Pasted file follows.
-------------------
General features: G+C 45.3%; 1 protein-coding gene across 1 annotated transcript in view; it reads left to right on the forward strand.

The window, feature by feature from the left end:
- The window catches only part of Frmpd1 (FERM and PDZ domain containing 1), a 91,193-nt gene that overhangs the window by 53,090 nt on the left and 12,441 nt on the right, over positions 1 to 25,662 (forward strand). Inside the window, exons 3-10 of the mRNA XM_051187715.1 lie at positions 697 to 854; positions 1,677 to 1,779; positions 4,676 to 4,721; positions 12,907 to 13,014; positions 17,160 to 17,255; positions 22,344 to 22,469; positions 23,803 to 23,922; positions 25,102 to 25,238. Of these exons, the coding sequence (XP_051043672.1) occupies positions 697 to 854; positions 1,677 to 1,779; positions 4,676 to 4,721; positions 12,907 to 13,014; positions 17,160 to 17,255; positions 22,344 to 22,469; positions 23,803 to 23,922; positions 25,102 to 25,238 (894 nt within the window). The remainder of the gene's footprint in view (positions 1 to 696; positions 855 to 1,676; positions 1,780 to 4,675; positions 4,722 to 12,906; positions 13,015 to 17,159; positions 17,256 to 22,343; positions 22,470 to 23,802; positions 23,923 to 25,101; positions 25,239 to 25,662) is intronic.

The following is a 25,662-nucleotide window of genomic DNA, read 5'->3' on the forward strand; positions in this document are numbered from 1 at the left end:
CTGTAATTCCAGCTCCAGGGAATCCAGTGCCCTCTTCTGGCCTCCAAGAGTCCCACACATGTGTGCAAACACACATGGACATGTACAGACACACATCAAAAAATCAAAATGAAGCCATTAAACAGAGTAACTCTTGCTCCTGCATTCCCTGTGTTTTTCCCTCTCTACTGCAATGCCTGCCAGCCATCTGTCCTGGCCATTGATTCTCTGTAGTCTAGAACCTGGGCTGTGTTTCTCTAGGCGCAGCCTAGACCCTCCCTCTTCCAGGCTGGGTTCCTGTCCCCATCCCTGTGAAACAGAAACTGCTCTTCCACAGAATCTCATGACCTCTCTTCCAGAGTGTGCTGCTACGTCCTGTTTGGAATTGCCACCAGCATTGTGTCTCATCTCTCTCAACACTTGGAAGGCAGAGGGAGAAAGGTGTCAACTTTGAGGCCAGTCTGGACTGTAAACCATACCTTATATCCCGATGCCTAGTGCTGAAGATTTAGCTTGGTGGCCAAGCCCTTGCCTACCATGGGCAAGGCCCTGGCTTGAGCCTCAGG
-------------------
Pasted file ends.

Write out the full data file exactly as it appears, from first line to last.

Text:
General features: G+C 45.3%; 1 protein-coding gene across 1 annotated transcript in view; it reads left to right on the forward strand.

The window, feature by feature from the left end:
- The window catches only part of Frmpd1 (FERM and PDZ domain containing 1), a 91,193-nt gene that overhangs the window by 53,090 nt on the left and 12,441 nt on the right, over positions 1 to 25,662 (forward strand). Inside the window, exons 3-10 of the mRNA XM_051187715.1 lie at positions 697 to 854; positions 1,677 to 1,779; positions 4,676 to 4,721; positions 12,907 to 13,014; positions 17,160 to 17,255; positions 22,344 to 22,469; positions 23,803 to 23,922; positions 25,102 to 25,238. Of these exons, the coding sequence (XP_051043672.1) occupies positions 697 to 854; positions 1,677 to 1,779; positions 4,676 to 4,721; positions 12,907 to 13,014; positions 17,160 to 17,255; positions 22,344 to 22,469; positions 23,803 to 23,922; positions 25,102 to 25,238 (894 nt within the window). The remainder of the gene's footprint in view (positions 1 to 696; positions 855 to 1,676; positions 1,780 to 4,675; positions 4,722 to 12,906; positions 13,015 to 17,159; positions 17,256 to 22,343; positions 22,470 to 23,802; positions 23,923 to 25,101; positions 25,239 to 25,662) is intronic.

The following is a 25,662-nucleotide window of genomic DNA, read 5'->3' on the forward strand; positions in this document are numbered from 1 at the left end:
CTGTAATTCCAGCTCCAGGGAATCCAGTGCCCTCTTCTGGCCTCCAAGAGTCCCACACATGTGTGCAAACACACATGGACATGTACAGACACACATCAAAAAATCAAAATGAAGCCATTAAACAGAGTAACTCTTGCTCCTGCATTCCCTGTGTTTTTCCCTCTCTACTGCAATGCCTGCCAGCCATCTGTCCTGGCCATTGATTCTCTGTAGTCTAGAACCTGGGCTGTGTTTCTCTAGGCGCAGCCTAGACCCTCCCTCTTCCAGGCTGGGTTCCTGTCCCCATCCCTGTGAAACAGAAACTGCTCTTCCACAGAATCTCATGACCTCTCTTCCAGAGTGTGCTGCTACGTCCTGTTTGGAATTGCCACCAGCATTGTGTCTCATCTCTCTCAACACTTGGAAGGCAGAGGGAGAAAGGTGTCAACTTTGAGGCCAGTCTGGACTGTAAACCATACCTTATATCCCGATGCCTAGTGCTGAAGATTTAGCTTGGTGGCCAAGCCCTTGCCTACCATGGGCAAGGCCCTGGCTTGAGCCTCAGG